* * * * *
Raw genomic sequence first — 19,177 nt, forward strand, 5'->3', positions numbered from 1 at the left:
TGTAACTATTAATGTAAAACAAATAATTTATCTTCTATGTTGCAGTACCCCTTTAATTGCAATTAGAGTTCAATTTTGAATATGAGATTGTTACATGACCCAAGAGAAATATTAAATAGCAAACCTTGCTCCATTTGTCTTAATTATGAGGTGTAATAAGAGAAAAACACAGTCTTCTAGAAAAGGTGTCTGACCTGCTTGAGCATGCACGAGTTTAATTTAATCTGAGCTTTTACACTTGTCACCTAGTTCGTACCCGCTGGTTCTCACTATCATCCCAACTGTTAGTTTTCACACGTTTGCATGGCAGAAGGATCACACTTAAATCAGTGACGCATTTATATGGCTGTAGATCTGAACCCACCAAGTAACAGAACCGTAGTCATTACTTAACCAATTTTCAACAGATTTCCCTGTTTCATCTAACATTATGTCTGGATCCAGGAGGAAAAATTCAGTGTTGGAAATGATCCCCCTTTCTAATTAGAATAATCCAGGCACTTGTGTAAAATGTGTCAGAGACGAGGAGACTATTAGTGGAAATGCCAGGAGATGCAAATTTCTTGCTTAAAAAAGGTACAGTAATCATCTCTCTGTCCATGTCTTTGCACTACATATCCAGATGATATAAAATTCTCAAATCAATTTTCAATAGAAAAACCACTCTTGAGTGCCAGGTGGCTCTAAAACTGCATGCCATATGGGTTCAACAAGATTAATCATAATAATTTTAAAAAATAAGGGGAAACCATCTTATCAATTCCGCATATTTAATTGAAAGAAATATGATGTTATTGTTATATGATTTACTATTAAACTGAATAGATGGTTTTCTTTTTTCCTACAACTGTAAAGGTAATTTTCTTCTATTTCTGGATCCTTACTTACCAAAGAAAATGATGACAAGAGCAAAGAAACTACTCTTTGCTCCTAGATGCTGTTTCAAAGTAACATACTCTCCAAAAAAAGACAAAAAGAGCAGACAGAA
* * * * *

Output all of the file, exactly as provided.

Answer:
Raw genomic sequence first — 19,177 nt, forward strand, 5'->3', positions numbered from 1 at the left:
TGTAACTATTAATGTAAAACAAATAATTTATCTTCTATGTTGCAGTACCCCTTTAATTGCAATTAGAGTTCAATTTTGAATATGAGATTGTTACATGACCCAAGAGAAATATTAAATAGCAAACCTTGCTCCATTTGTCTTAATTATGAGGTGTAATAAGAGAAAAACACAGTCTTCTAGAAAAGGTGTCTGACCTGCTTGAGCATGCACGAGTTTAATTTAATCTGAGCTTTTACACTTGTCACCTAGTTCGTACCCGCTGGTTCTCACTATCATCCCAACTGTTAGTTTTCACACGTTTGCATGGCAGAAGGATCACACTTAAATCAGTGACGCATTTATATGGCTGTAGATCTGAACCCACCAAGTAACAGAACCGTAGTCATTACTTAACCAATTTTCAACAGATTTCCCTGTTTCATCTAACATTATGTCTGGATCCAGGAGGAAAAATTCAGTGTTGGAAATGATCCCCCTTTCTAATTAGAATAATCCAGGCACTTGTGTAAAATGTGTCAGAGACGAGGAGACTATTAGTGGAAATGCCAGGAGATGCAAATTTCTTGCTTAAAAAAGGTACAGTAATCATCTCTCTGTCCATGTCTTTGCACTACATATCCAGATGATATAAAATTCTCAAATCAATTTTCAATAGAAAAACCACTCTTGAGTGCCAGGTGGCTCTAAAACTGCATGCCATATGGGTTCAACAAGATTAATCATAATAATTTTAAAAAATAAGGGGAAACCATCTTATCAATTCCGCATATTTAATTGAAAGAAATATGATGTTATTGTTATATGATTTACTATTAAACTGAATAGATGGTTTTCTTTTTTCCTACAACTGTAAAGGTAATTTTCTTCTATTTCTGGATCCTTACTTACCAAAGAAAATGATGACAAGAGCAAAGAAACTACTCTTTGCTCCTAGATGCTGTTTCAAAGTAACATACTCTCCAAAAAAAGACAAAAAGAGCAGACAGAA